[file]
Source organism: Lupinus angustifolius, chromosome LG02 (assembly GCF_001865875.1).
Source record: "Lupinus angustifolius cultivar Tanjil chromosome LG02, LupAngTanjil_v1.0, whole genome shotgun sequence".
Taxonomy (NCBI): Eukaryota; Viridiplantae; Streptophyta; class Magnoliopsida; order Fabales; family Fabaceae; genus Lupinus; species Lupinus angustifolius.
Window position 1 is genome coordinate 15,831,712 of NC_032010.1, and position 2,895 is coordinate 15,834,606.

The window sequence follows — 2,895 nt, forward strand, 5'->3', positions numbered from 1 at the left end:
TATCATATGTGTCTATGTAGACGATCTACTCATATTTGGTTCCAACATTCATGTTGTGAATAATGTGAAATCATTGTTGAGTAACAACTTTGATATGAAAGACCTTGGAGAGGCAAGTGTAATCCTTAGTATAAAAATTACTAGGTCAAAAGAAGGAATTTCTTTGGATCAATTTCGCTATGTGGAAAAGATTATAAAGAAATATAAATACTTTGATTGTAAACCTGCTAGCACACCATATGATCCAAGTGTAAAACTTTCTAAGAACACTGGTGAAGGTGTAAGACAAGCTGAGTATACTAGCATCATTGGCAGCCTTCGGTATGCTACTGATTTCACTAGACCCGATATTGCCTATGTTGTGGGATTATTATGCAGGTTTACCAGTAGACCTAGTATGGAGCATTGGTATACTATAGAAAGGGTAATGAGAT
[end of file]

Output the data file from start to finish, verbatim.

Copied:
Source organism: Lupinus angustifolius, chromosome LG02 (assembly GCF_001865875.1).
Source record: "Lupinus angustifolius cultivar Tanjil chromosome LG02, LupAngTanjil_v1.0, whole genome shotgun sequence".
Taxonomy (NCBI): Eukaryota; Viridiplantae; Streptophyta; class Magnoliopsida; order Fabales; family Fabaceae; genus Lupinus; species Lupinus angustifolius.
Window position 1 is genome coordinate 15,831,712 of NC_032010.1, and position 2,895 is coordinate 15,834,606.

The window sequence follows — 2,895 nt, forward strand, 5'->3', positions numbered from 1 at the left end:
TATCATATGTGTCTATGTAGACGATCTACTCATATTTGGTTCCAACATTCATGTTGTGAATAATGTGAAATCATTGTTGAGTAACAACTTTGATATGAAAGACCTTGGAGAGGCAAGTGTAATCCTTAGTATAAAAATTACTAGGTCAAAAGAAGGAATTTCTTTGGATCAATTTCGCTATGTGGAAAAGATTATAAAGAAATATAAATACTTTGATTGTAAACCTGCTAGCACACCATATGATCCAAGTGTAAAACTTTCTAAGAACACTGGTGAAGGTGTAAGACAAGCTGAGTATACTAGCATCATTGGCAGCCTTCGGTATGCTACTGATTTCACTAGACCCGATATTGCCTATGTTGTGGGATTATTATGCAGGTTTACCAGTAGACCTAGTATGGAGCATTGGTATACTATAGAAAGGGTAATGAGAT